Contraceptive Patch, General Contraception Information

What is it?

  • A small, thin, plastic adhesive square that sticks to your skin and releases oestrogen and progestogen hormones.

How does it work?

  • The patch is changed and rotated to a different site (chest, stomach, back, arms or buttocks) every week for three weeks out of four. The fourth week is a patch free break within which you normally get a period.
  • The hormones stop ovulation (eggs being released from the ovaries), thicken the mucus at the entrance to the womb preventing sperm getting through and thin the lining of your womb preventing implantation of a fertilised egg.

What’s great about it?

  • Very effective. If taken perfectly the patch is >99% effective – only 3 in 1000 women will get pregnant each year. However, patch users often don’t take it correctly or consistently (eg forget to change it) and such typical use means more womenwill become pregnant (9 in 100).
  • No need to take pills or use something every time you have sex.
  • Its effect on fertility is rapidly reversible.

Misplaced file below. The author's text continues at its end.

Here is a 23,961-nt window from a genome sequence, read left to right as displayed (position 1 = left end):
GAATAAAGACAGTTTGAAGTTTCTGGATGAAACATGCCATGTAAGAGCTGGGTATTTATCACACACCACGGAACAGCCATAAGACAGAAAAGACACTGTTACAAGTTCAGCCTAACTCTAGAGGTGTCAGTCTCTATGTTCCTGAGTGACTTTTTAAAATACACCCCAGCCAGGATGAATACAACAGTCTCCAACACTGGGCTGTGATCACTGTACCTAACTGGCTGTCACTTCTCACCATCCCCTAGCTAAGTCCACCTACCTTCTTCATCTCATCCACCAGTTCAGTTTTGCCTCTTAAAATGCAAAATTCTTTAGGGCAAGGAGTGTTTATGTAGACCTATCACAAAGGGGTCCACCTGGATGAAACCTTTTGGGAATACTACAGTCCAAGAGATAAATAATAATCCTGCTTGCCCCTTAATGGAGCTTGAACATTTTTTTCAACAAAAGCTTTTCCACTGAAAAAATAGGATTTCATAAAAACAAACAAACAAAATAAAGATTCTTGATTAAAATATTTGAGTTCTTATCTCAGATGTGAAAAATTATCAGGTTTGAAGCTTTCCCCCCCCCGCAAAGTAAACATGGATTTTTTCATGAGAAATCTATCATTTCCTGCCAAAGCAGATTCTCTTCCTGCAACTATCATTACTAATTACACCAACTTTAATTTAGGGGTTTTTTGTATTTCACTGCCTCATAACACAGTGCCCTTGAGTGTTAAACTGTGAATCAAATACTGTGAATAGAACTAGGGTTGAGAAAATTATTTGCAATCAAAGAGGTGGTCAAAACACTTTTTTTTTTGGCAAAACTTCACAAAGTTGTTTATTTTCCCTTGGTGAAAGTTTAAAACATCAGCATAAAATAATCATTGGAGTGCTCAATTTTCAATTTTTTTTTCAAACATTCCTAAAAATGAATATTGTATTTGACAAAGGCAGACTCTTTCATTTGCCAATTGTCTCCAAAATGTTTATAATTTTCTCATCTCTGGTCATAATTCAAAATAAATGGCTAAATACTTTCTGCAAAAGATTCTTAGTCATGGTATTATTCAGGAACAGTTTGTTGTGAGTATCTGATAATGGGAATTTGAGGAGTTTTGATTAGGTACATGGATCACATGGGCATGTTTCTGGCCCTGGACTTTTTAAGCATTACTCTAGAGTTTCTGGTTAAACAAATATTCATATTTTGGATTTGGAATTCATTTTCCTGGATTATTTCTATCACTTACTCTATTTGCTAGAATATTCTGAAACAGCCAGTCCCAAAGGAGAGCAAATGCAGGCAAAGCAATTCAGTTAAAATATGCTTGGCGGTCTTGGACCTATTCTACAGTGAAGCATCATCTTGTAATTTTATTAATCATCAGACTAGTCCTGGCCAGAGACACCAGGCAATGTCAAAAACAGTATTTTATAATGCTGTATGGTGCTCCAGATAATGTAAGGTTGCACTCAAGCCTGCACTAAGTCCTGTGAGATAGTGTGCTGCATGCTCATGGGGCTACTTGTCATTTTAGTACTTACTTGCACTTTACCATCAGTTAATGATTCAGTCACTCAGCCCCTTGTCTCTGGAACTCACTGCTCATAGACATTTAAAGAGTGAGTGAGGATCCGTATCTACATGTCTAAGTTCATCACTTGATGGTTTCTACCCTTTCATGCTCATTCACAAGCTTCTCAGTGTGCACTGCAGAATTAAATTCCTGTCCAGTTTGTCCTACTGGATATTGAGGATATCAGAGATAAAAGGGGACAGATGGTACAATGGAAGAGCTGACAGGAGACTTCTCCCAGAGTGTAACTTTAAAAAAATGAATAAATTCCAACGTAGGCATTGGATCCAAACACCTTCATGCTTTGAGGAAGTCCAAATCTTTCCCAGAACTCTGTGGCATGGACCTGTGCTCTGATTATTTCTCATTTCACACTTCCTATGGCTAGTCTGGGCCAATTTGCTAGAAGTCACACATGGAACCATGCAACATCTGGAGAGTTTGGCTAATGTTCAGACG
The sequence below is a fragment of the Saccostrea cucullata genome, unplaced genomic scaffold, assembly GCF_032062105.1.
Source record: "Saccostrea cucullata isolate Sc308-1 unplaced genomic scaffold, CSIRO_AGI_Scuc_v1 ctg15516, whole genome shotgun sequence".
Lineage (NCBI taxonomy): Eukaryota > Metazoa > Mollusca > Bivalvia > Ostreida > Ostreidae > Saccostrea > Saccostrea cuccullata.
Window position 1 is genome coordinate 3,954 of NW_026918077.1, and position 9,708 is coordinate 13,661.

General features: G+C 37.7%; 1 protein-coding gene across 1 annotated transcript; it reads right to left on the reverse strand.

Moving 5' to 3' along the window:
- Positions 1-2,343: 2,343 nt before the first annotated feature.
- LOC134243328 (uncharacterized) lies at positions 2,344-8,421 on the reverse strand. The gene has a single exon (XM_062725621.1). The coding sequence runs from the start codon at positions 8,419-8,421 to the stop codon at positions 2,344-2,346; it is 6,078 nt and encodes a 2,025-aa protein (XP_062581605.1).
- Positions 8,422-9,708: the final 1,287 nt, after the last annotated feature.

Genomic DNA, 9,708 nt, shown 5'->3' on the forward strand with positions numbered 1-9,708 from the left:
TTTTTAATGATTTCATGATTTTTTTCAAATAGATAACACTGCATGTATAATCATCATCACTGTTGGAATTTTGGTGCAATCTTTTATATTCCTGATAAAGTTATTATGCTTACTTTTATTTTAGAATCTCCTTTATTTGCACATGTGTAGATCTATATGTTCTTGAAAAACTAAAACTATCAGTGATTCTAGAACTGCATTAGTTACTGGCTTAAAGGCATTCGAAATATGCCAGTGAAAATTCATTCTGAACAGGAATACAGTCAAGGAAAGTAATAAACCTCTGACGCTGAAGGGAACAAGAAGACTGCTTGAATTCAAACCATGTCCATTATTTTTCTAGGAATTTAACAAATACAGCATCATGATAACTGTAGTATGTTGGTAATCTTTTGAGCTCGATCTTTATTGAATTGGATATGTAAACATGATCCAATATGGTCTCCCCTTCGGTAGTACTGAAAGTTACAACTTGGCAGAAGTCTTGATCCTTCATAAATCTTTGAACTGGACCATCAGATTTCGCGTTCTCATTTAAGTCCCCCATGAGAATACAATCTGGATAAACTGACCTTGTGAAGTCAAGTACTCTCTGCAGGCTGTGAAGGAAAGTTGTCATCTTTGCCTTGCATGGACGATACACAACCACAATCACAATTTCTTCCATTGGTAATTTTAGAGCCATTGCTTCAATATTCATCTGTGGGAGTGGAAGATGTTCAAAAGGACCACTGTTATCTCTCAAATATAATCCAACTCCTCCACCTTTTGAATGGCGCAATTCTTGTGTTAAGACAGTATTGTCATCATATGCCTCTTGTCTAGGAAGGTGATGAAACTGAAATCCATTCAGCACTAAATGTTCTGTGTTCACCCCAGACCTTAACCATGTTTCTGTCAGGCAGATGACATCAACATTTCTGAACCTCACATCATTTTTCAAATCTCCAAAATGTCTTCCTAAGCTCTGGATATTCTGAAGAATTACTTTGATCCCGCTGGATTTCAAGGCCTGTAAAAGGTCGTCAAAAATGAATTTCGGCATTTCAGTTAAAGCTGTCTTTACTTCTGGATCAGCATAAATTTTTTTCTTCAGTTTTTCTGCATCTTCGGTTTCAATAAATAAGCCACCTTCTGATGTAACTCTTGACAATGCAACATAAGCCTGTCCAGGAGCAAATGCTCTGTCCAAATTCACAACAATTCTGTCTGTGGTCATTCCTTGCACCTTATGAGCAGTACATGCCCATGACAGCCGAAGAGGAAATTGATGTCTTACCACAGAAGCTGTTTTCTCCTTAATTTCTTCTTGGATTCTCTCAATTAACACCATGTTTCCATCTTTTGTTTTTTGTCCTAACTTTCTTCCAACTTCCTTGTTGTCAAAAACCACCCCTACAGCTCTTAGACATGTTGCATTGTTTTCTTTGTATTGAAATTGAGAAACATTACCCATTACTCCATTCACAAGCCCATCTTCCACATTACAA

• Periods will usually become more regular, lighter and less painful.
  • Pre-menstrual tension and acne may improve. It may also help reduce menopausal symptoms
  • Can protect against fibroids and ovarian cysts.
  • May reduce the risk of cancer of the ovary, uterus and colon.
  • It is not affected if you vomit or have diarrhoea.

What’s not so great about it?

  • No protection against sexually transmitted infections (STIs) - condoms advised.
  • It can be visible depending on where it is placed.
  • It can be difficult remembering to change the patch. If you forget to do this it may stop working.
  • Small increased risk of heart or stroke disease, blood clots in the legs/lungs, breast cancer and cervical cancer.
  • Can cause temporary side-effects such as headaches, mood change, breast tenderness and bleeding in between periods. These may wear off with time.
  • Can cause skin irritation at the application site.
  • Needs a regular prescription from a health care provider.
  • Women with some medical conditions or taking certain medication are not advised to use it e.g. very overweight; smokers aged 35 or older.

Where can I get it?

  • Sexual Health services.
  • Family planning clinics
  • GP practices

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